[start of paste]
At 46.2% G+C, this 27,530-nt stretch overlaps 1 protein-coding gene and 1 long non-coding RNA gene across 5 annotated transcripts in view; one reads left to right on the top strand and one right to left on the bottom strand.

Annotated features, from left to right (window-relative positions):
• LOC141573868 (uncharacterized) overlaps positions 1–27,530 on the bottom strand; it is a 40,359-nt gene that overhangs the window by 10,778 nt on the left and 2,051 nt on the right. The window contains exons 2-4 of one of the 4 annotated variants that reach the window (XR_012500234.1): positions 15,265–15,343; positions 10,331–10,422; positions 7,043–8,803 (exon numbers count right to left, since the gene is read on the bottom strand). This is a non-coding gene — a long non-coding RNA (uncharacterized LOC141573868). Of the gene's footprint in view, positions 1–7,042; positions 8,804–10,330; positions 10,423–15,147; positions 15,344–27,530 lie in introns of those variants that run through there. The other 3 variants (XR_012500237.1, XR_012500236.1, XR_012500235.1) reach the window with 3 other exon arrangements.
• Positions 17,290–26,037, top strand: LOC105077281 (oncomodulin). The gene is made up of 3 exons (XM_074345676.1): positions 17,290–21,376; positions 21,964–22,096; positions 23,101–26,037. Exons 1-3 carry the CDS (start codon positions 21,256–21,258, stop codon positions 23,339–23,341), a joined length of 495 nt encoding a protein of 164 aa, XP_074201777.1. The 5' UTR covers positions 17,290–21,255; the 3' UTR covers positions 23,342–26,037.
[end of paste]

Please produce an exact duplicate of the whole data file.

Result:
At 46.2% G+C, this 27,530-nt stretch overlaps 1 protein-coding gene and 1 long non-coding RNA gene across 5 annotated transcripts in view; one reads left to right on the top strand and one right to left on the bottom strand.

Annotated features, from left to right (window-relative positions):
• LOC141573868 (uncharacterized) overlaps positions 1–27,530 on the bottom strand; it is a 40,359-nt gene that overhangs the window by 10,778 nt on the left and 2,051 nt on the right. The window contains exons 2-4 of one of the 4 annotated variants that reach the window (XR_012500234.1): positions 15,265–15,343; positions 10,331–10,422; positions 7,043–8,803 (exon numbers count right to left, since the gene is read on the bottom strand). This is a non-coding gene — a long non-coding RNA (uncharacterized LOC141573868). Of the gene's footprint in view, positions 1–7,042; positions 8,804–10,330; positions 10,423–15,147; positions 15,344–27,530 lie in introns of those variants that run through there. The other 3 variants (XR_012500237.1, XR_012500236.1, XR_012500235.1) reach the window with 3 other exon arrangements.
• Positions 17,290–26,037, top strand: LOC105077281 (oncomodulin). The gene is made up of 3 exons (XM_074345676.1): positions 17,290–21,376; positions 21,964–22,096; positions 23,101–26,037. Exons 1-3 carry the CDS (start codon positions 21,256–21,258, stop codon positions 23,339–23,341), a joined length of 495 nt encoding a protein of 164 aa, XP_074201777.1. The 5' UTR covers positions 17,290–21,255; the 3' UTR covers positions 23,342–26,037.